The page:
KNOXVILLE (WATE) - You may have attended a demonstration seminar in the past. They're popular at this time of the year.
A bride to be, her fiance, and parents visited one last month in Knoxville, but something didn't seem right about the free vacation offer or the presenter.
You have to be alert at these seminars.
If all you had to do was sit through a demonstration for 90 minutes, would you turn down a free mini-vacation? Probably not.
There are a lot of demonstration seminars in our area; there is nothing wrong with them.
However, you have to be alert to high pressure sales tactics and to the freebies that are handed out just for attending.
Lincoln Memorial University student Kelsey Fisher is getting married in June. Like many young people, the bride-to-be and her fiance don't have a lot of discretionary money to spend on a honeymoon.
When they received a free vacation offer to attend a seminar, they were intrigued at first.
"Inside in the envelope, 'Congratulations, you won a three day, two night vacation,'" Fisher said with a hint of sarcasm.
Fisher had invited her mother and father to accompany her and her fiance to a demonstration seminar at a hotel in Knoxville to potentially buy some high end culinary products.
Fisher liked the products, but says she and her fiance couldn't afford the first package shown to them.
"Then Brandon, he could see we weren't going to buy the cookware. He was like, 'Hold on, we'll work with you, you know.'"
"Brandon" is Brandon Millichamp, an authorized dealer for Townecraft. Fisher says he showed her a less expensive group of cookware and sweetened the deal with a better vacation offer
"They said that if we bought their package tonight, then we would receive an extended vacation, all exclusive, anywhere out of the United States, wherever we wanted to go," Fisher said.
However, documentation about the vacation presented to the couple didn't match what the salesman was promising. Fisher's parents alertly caught the problem.
"So he sets us down at a table and he presents the travel vouchers to us. So he presents them like this and he covers over the expiration date. But the five day, four night all inclusive, the one that really sinks you in to buying the pots and pans, was expired," explained Cheryl Fisher.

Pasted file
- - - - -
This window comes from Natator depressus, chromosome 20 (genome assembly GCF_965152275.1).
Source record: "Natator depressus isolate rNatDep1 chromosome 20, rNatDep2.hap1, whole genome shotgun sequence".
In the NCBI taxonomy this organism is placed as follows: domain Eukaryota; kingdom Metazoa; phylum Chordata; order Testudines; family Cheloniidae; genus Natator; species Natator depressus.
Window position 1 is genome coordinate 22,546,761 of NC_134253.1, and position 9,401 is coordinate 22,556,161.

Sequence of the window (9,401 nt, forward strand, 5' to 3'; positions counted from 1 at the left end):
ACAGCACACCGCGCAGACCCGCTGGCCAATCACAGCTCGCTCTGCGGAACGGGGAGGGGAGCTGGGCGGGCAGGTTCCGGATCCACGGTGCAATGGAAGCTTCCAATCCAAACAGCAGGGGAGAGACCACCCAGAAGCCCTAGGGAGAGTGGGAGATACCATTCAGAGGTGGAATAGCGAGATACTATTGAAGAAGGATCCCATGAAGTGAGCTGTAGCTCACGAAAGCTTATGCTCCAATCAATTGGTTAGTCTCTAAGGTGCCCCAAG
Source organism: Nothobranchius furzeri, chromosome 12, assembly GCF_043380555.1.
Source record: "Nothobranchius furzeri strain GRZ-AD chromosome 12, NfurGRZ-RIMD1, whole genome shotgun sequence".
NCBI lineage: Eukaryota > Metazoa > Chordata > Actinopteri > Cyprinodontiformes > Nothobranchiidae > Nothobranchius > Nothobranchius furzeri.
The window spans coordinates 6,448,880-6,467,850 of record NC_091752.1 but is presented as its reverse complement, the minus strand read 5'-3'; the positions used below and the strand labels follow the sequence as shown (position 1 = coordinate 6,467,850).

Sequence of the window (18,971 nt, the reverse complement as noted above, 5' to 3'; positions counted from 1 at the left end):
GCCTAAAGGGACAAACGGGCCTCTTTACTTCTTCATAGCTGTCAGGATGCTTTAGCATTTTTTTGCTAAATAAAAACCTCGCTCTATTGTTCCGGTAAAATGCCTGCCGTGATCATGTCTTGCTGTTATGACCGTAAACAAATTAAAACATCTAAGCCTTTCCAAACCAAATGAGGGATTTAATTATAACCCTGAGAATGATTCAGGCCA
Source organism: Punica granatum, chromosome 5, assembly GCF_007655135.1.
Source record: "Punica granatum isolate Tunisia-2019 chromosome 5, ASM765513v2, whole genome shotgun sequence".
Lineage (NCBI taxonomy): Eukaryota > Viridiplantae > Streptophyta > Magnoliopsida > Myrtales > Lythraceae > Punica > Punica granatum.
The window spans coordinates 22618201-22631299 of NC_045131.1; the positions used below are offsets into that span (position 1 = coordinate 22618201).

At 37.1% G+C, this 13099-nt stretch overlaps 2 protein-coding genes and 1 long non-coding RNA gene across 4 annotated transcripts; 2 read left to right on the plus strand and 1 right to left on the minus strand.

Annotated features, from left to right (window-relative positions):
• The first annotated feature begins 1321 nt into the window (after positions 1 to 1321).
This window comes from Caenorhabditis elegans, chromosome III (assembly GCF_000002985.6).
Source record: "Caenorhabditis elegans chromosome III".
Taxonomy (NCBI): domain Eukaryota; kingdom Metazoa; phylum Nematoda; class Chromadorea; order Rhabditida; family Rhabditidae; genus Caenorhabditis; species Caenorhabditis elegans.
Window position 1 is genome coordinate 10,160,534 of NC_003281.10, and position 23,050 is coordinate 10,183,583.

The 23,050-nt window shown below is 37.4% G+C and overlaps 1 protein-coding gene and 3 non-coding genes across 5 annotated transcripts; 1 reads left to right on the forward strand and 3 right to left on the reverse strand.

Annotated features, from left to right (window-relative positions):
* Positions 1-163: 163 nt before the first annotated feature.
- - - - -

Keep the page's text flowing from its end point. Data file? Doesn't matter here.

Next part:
Marvin Fisher says it was when they pressed the salesman about the expired vacation date that he confessed.
"'This is not a correct voucher, but go ahead, if you make your purchase tonight, I will mail you the correct voucher.' He wanted us to take him at his word," said Marvin Fisher.
Suspicious of the potential deal, Kelsey Fisher, her fiance and parents walked out.
On several blog sites, there is lots of information about the salesman, Brandon Millichamp.
"There are multiple claims of scams on him, mentioning his name in particular. Everywhere from here to Florida of young couples who purchase cookware but did not receive their vacation," said Cheryl Fisher.
6 On Your Side contacted Odenza Vacations, a Canadian company that provides vacation packages. We were told by the company's manager that Millichamp bought a large number of certificates from them last spring, but paid for only half of them. They also said many have expired by now.
We also contacted Townecraft. Millichamp told Townecraft he didn't realize the vacation certificates had expired, but Townecraft said he plans to reorder new ones.
We tried to reach Millichamp for several days. Late Wednesday he called saying he had not paid attention to the expiration dates on the vacation certificates, but he's going to get them renewed.
Odenza told 6 On Your Side he won't be getting the certificates from them.
Meanwhile, Kelsey Fisher had some advice for other young couples who may consider going to one of these presentations: "Keep your eyes open and look for any little detail that could hint otherwise, if he is not good on his word."
If you go to one of these seminars, before you sign anything, make sure you read and understand the fine print.